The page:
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Ergonomics Models and Methods
The field of Ergonomics and Human Factors is constantly developing as more is understood about the interaction between humans and their workplace. The field is constantly evolving to meet the rapidly changing nature of work and society, and using increasingly sophisticated models to represent constructs, and tools and techniques to improve performance and well-being.
This paper reviews some of the models of human reliability and human error to derive a proposed model together with appropriate tool and techniques for assessment and improvement.
At its simplest, ergonomics can be defined as the study of work. The definition can be developed and expanded on. Ergonomics is an examination of the interaction between humans and the systems within which they work (Wilson, 2000) ( ) (Meister, 2000) suggests, the study of the relationship between humans and the physical machinery and technology. It is also an applied science at is seeks to understand such relationship with the goal of enhancing performance and efficiency, increased levels of safety, and improving individual and team wellbeing and satisfaction (Bouargane & Cherkaoui, 2015; Hignett & Wilson, 2004)
Human Factors /Ergonomics and Human Error
Since the industrial revolution, accidents have been a common feature of the workplace. Investigation techniques seek to identify causal mechanisms to prevent re-occurrence. A substantial amount of focus has been placed on the individual and human error as a causal mechanism. However, over time it has become clear that examination and determination of human error alone inadequately addresses the issues of accident causation (DiMattia, Khan, & Amyotte, 2005). Di Mattia et al argue that human error should be “removed from the emotional domain of blame and punishment and placed in a systems perspective” adding that it (human error) is a “natural consequence arising from a discontinuity between human capabilities and system demands” (2005, p.488). Similarly, Bjerga, Aven, and Zio (2016) argue that seeking out lineal failure in event chains cannot adequately model causality in complex interrelated systems.
Human Reliability and Accident Analyses
There are a broad array of methods developed for human reliability and accident analysis. Early models of were developed in response to the needs of the high-risk industries (nuclear, chemical, off shore gas and petroleum) after many catastrophic accidents in the latter half of the last century (Isaac et al., 2003). The predictive value of these first-generation model generally relied on databases of previously recorded human errors (i.e. Computerised Operator Reliability and Error Database: CORE-Data (Isaac et al., 2003). However, the lack of empirical data in other fields impacts of predictive accuracy of human error probabilities(Di Pasquale, Franciosi, Lambiase, & Miranda, 2016). Later second-generation models moved beyond descriptions of external task error to include the cognitive processes in performing the task (Isaac et al., 2003). In more recent times a third generation approach is evolving that considers HRA and HE in sociotechnical systems (N. A. Stanton & Harvey, 2017). A selection and description of models from each generation is presented below:
First Generation HRA Models and Techniques
THERP Technique for Human Error Rate Prediction: developed subsequent to the Three Mile Island nuclear power incident. THERP incorporates a database of several hundred error types from which human error probabilities are derived (Isaac et al., 2003; Kirwan, 2007). Baseline error probabilities can be revised according to performance shaping factors (PSF’s) identified in the assessment (Kirwan & Gibson, 2007).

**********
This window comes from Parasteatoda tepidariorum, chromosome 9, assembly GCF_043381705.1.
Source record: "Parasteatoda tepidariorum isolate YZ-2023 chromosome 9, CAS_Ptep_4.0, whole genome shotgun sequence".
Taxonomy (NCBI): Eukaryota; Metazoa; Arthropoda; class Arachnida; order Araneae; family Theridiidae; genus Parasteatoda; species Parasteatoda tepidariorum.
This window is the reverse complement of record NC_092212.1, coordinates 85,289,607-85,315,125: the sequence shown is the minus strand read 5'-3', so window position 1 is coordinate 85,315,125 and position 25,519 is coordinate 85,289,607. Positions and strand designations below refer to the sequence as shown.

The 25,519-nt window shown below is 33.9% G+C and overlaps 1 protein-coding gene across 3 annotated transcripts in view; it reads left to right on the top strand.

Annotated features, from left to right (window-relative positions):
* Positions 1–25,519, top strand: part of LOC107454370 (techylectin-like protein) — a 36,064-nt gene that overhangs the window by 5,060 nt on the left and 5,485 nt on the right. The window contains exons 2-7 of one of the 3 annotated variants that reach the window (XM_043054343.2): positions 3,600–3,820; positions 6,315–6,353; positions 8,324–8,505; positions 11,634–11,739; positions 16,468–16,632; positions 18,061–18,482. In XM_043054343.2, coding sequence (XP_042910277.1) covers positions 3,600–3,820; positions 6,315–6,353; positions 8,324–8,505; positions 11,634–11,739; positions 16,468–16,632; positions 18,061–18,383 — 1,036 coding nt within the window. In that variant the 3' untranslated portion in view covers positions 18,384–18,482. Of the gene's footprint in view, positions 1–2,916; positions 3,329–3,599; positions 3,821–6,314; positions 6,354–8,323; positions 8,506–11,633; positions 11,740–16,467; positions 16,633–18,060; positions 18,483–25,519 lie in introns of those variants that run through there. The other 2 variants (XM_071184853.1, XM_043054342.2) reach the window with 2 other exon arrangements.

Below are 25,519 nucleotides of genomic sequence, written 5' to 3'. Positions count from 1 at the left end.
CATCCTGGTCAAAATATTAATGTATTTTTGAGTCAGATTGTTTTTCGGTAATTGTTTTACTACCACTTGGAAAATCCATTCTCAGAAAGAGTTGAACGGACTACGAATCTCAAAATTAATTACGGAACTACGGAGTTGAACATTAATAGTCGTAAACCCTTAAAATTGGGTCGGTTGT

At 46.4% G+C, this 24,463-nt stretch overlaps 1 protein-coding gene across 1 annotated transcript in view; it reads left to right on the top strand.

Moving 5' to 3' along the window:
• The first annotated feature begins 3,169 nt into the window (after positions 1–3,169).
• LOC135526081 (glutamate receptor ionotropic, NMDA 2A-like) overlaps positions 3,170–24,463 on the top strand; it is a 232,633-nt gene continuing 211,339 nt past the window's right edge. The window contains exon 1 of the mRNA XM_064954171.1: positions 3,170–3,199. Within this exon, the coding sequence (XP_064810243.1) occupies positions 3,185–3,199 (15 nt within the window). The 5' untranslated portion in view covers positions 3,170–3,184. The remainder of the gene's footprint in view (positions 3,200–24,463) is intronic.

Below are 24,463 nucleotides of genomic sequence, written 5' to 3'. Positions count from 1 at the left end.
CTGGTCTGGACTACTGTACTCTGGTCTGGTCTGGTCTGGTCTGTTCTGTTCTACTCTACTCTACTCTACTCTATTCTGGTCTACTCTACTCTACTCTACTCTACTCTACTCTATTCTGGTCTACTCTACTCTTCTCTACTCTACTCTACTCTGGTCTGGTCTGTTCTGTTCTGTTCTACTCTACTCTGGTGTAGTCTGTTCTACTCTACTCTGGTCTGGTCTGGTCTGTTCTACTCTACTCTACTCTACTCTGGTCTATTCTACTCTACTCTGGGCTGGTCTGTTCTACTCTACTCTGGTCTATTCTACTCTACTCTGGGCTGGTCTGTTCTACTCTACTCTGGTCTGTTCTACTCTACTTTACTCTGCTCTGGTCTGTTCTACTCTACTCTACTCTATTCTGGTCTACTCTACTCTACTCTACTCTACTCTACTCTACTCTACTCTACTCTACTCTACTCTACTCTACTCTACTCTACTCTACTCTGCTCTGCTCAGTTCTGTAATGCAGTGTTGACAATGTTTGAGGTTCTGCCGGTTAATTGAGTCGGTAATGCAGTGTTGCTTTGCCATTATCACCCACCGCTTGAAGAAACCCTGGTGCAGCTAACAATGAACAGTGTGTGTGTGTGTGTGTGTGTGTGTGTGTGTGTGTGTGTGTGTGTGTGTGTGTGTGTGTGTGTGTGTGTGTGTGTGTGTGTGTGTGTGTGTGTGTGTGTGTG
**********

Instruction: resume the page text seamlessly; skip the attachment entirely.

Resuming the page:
SLIM Success Likelihood Index Methodology: uses subject matter experts to predict human error types from the understanding and assessment of tasks. The method considers both procedural and cognitive errors. Critical PSF’s are determined and weighted to derive a success likelihood index, from which human error probabilities can be estimated (Embrey, 1986; Kirwan, 2007).
SHERPA: Systematic Human Error Reduction and Prediction Analysis Both THERP and HEART are task centered in term of quantifying human error probabilities. SHERPA on the other hand requires a more thorough understanding of the task (through hierarchical task analysis) and the errors that could be generated (Isaac et al., 2003) and includes effect of performance shaping factors on the quantification of human error probability (Di Pasquale et al., 2016). SHEPRA is partially based on the Skills, Rules and Knowledge model developed by Rasmussen (FIND)
GEMS: Generic Error-modelling System: Developed by James Reason and combines SKR model with his error classification system of slips, lapses and mistakes.
HEART: Human Error Assessment and Reduction Technique: HEART is similar to THERP although it relies on a reduced database (from human performance indicators derived from experimental and field research) of error producing conditions (Kirwan, 2007). In its review of HRA in 2009, the UK HSE note that HEART was one of only few methods that has been validated(Bell & Holroyd, 2009).
Second Generation HRA Models and Techniques
While the above techniques persist in some form – particularly for the nuclear power industry, there was a growing awareness that human errors did not occur in isolation but within their own context (Kirwan, 2007; Waterson et al., 2015). As (Alvarenga, Frutuoso e Melo, & Fonseca, 2014) point out, first generation models were lacking in that they “….suffer from a chronic deficiency in terms of modeling the cognitive processes in humans (2014, p.26). Acknowledgement of these deficiencies led to development of a more thorough and holistic approach to understanding human error through task analysis (Kirwan, 2007).
ATHEANA: A technique for Human Error Analysis ATHENA attempts to address the cognitive space in which human error occur by taking PSF’s and combining them to particular operational contexts. As ALVARENGA PSF’s on their own do not necessarily generate errors – such errors can arise during the cognitive information processes (of information detection and diagnosis through to decision making and associated actions (Alvarenga et al., 2014)